Microsoft History Security Improvements
Image: Matt Miller

Constant improvements in the security of Microsoft products are finally starting to pay off, a Microsoft security engineer revealed last week.

Matt Miller, a security engineer at Microsoft, said at a conference in Israel on security that widespread widespread exploitation of security vulnerabilities against Microsoft users is now uncommon – the exception to the rule rather than the norm.

Miller has attributed to the company's efforts to enhance its products the addition of security-centric features, such as firewall enabled by default, Protected View in Office products, DEP (Data Execution Prevention), ASLR (Randomization of space format), CFG (Control Flow Guard), application sandboxing, etc.

These new features have made it much easier for ordinary cybercrime operations to deliver reliable, zero-day exploits for newly fixed Microsoft bugs, reducing the number of exploited vulnerabilities on a large scale.

Massive, non-discriminatory exploitation eventually occurs, but usually long after Microsoft has provided a fix and companies have had enough time to test and deploy the patches.

Miller said that when vulnerabilities are exploited, they are usually part of targeted attacks, rather than mass exploitation attacks related to cybercrime.

For example, in 2018, 90% of all zero days affecting Microsoft products were exploited as part of targeted attacks. These were discovered and used at zero days by national cyber-espionage groups against strategic targets, rather than by vulnerabilities discovered by spam groups or exploit kit operators.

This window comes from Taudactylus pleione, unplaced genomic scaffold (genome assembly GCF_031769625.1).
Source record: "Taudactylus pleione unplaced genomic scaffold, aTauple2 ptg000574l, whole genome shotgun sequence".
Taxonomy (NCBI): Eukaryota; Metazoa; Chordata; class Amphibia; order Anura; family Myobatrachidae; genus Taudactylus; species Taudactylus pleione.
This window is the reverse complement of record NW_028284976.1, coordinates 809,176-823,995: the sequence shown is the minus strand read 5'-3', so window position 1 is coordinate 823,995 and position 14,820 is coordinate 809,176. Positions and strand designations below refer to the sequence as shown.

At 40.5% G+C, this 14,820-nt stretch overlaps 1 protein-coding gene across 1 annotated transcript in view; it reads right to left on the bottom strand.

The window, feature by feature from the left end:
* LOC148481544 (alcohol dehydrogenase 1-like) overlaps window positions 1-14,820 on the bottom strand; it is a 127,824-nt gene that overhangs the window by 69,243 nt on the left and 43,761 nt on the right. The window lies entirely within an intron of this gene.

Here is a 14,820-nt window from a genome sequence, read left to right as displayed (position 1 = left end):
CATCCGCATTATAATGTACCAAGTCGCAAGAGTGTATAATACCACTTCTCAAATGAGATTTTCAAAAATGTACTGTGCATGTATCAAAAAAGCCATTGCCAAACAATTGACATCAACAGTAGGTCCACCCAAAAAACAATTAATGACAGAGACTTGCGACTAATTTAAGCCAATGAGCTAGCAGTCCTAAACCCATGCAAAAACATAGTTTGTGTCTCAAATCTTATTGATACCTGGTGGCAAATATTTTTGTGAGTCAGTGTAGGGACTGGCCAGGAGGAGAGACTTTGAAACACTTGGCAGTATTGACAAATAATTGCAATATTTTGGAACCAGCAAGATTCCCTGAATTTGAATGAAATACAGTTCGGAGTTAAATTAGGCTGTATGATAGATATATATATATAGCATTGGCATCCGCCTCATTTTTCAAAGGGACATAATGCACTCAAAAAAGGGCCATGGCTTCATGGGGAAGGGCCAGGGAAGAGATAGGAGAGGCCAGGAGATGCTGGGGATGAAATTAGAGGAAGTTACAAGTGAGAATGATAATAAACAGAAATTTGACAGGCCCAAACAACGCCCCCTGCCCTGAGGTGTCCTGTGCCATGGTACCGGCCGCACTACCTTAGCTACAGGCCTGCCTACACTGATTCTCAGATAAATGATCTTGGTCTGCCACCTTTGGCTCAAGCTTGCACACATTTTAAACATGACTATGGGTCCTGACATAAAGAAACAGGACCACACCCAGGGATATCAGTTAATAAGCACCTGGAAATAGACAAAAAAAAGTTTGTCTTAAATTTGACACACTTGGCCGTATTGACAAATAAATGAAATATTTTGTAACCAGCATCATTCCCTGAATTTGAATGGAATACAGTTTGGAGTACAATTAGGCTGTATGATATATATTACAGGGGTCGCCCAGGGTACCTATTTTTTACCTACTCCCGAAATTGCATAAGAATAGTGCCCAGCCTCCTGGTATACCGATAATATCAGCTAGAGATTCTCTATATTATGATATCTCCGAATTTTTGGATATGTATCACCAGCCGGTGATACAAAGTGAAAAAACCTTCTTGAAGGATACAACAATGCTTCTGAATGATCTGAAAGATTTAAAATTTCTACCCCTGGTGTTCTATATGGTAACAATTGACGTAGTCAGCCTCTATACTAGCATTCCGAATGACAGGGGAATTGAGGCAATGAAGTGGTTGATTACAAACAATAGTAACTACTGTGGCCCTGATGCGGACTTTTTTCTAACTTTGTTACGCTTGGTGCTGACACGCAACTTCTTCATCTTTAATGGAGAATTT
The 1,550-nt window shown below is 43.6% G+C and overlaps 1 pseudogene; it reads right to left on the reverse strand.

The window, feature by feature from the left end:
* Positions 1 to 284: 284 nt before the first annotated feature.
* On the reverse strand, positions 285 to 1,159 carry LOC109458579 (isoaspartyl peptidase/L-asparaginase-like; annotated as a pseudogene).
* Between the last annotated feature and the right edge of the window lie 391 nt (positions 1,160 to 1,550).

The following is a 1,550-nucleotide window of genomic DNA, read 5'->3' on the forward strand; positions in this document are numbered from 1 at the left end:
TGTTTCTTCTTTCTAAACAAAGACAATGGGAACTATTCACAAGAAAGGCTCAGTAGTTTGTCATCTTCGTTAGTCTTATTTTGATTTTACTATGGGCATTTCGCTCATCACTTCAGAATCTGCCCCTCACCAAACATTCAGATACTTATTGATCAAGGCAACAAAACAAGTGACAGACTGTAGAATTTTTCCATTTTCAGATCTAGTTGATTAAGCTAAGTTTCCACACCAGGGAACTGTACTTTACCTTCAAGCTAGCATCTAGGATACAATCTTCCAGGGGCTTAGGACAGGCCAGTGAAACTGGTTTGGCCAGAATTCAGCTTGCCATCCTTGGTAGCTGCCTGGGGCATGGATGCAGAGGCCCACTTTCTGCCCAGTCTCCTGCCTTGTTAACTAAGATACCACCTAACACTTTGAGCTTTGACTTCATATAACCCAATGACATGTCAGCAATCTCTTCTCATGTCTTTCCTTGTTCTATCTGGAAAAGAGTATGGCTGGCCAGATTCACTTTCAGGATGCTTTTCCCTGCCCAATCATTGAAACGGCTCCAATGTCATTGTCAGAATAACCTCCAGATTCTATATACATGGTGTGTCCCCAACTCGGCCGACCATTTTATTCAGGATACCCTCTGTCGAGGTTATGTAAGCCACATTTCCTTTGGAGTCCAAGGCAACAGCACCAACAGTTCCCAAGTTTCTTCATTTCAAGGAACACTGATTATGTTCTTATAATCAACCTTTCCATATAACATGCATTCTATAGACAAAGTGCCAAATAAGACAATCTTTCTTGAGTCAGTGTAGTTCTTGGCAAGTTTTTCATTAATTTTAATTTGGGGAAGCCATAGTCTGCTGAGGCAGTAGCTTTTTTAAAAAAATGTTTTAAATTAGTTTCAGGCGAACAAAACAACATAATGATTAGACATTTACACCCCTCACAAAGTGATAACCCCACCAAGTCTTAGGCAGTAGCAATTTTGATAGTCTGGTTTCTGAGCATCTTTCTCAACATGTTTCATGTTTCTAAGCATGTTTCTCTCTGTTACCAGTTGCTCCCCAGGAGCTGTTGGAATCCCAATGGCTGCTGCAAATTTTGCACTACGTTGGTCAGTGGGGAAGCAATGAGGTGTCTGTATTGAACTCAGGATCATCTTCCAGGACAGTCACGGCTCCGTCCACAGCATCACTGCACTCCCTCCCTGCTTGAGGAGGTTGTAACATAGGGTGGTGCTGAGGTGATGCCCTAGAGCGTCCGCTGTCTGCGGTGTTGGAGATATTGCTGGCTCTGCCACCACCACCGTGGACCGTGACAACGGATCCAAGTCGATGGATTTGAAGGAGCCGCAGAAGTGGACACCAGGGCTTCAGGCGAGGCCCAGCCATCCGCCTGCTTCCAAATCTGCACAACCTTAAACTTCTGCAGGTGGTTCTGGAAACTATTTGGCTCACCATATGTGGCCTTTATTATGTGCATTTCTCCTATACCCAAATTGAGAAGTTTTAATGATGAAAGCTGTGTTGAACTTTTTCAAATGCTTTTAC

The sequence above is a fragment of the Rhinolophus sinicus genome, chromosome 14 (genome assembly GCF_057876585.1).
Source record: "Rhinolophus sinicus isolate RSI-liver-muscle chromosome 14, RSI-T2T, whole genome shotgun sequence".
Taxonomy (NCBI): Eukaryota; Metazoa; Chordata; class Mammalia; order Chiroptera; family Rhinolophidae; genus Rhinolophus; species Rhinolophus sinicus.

The remaining 10% of zero-day trial attempts were not cybercriminals who were trying to make money, but players playing with a non-weapon proof of concept code trying to make money. understand what a vulnerability is that has not yet been corrected.

Microsoft's zero-day operation "data-original =" https://zdnet1.cbsistatic.com/hub/i/2019/02/10/09941cde-1f0d-444a-95f1-03bdad8ac947/f6bb107c5f24595f55cdec130c005730/microsoft-zin-exploitation.png
Image: Matt Miller

"It is now unusual to see an exploit other than zero days published within 30 days of the availability of a patch," Miller added.

The exploits for zero-day and other vulnerabilities are usually released much later, as it becomes increasingly tricky to develop exploits for weapons vulnerabilities because of all the additional security features that Microsoft has added to Windows and other products.

The graphs in Miller's presentation perfectly illustrate this new state of affairs. The chart on the left shows Microsoft's increased efforts to fix security vulnerabilities in recent years, with more and more security bugs receiving fixes (and a CVE identifier).

The chart on the right also shows that, despite the growing number of known vulnerabilities in Microsoft products, fewer and fewer of these vulnerabilities are entering the arsenal of hacking and real-life exploit groups within 30 days of a fix. .

Microsoft operating trends "data-original =" https://zdnet1.cbsistatic.com/hub/i/2019/02/10/82154f20-df57-487a-888d-ae9c60447844/9ba273d66f29694a66b839cd59eb1ccc/microsoft-exploitation-trends .png
Image: Matt Miller

This shows that Microsoft's security defenses are doing their job by putting additional obstacles on the way to cybercrime groups.

If a vulnerability is exploited, it will probably be exploited day by day by a threatening player, or by an old security bug for which users and businesses have had time to correct.

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